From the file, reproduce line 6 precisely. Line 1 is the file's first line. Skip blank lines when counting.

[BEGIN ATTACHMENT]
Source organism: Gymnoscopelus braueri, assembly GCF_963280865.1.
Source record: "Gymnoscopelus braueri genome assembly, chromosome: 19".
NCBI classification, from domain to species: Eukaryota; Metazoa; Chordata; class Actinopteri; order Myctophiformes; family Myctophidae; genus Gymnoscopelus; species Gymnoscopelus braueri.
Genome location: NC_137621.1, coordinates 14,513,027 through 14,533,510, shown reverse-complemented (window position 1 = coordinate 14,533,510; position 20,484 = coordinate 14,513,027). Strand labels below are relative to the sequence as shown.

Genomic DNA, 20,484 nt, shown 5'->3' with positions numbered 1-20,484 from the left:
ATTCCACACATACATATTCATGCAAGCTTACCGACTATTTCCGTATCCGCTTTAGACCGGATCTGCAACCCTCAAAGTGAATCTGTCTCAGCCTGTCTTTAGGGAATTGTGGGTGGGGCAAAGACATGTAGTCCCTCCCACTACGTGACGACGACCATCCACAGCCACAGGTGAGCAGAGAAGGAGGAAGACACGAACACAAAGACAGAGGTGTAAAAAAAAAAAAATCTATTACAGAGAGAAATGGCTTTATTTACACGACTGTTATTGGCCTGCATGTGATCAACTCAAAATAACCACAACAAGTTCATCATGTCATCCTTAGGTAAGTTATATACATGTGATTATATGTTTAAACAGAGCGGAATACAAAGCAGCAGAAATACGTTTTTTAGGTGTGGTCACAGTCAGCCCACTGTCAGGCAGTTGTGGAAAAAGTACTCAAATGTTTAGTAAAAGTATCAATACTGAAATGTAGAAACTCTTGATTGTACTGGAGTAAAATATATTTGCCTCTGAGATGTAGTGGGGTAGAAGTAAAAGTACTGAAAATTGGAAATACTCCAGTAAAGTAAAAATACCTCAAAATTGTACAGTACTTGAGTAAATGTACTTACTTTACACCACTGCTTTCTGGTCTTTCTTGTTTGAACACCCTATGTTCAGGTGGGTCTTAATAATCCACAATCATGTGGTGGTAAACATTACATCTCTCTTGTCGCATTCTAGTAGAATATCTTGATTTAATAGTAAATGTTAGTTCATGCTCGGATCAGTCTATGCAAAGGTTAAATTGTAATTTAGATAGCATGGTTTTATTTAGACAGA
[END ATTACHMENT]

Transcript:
ATTCCACACATACATATTCATGCAAGCTTACCGACTATTTCCGTATCCGCTTTAGACCGGATCTGCAACCCTCAAAGTGAATCTGTCTCAGCCTGTCTTTAGGGAATTGTGGGTGGGGCAAAGACATGTAGTCCCTCCCACTACGTGACGACGACCATCCACAGCCACAGGTGAGCAGAGAAGGAGGAAGACACGAACACAAAGACAGAGGTGTAAAAAAAAAAAAATCTATTACAGAGAGAAATGGCTTTATTTACACGACTGTTATTGGCCTGCATGTGATCAACTCAAAATAACCACAACAAGTTCATCATGTCATCCTTAGGTAAGTTATATACATGTGATTATATGTTTAAACAGAGCGGAATACAAAGCAGCAGAAATACGTTTTTTAGGTGTGGTCACAGTCAGCCCACTGTCAGGCAGTTGTGGAAAAAGTACTCAAATGTTTAGTAAAAGTATCAATACTGAAATGTAGAAACTCTTGATTGTACTGGAGTAAAATATATTTGCCTCTGAGATGTAGTGGGGTAGAAGTAAAAGTACTGAAAATTGGAAATACTCCAGTAAAGTAAAAATACCTCAAAATTGTACAGTACTTGAGTAAATGTACTTACTTTACACCACTGCTTTCTGGTCTTTCTTGTTTGAACACCCTATGTTCAGGTGGGTCTTAATAATCCACAATCATGTGGTGGTAAACATTACATCTCTCTTGTCGCATTCTAGTAGAATATCTTGATTTAATAGTAAATGTTAGTTCATGCTCGGATCAGTCTATGCAAAGGTTAAATTGTAATTTAGATAGCATGGTTTTATTTAGACAGA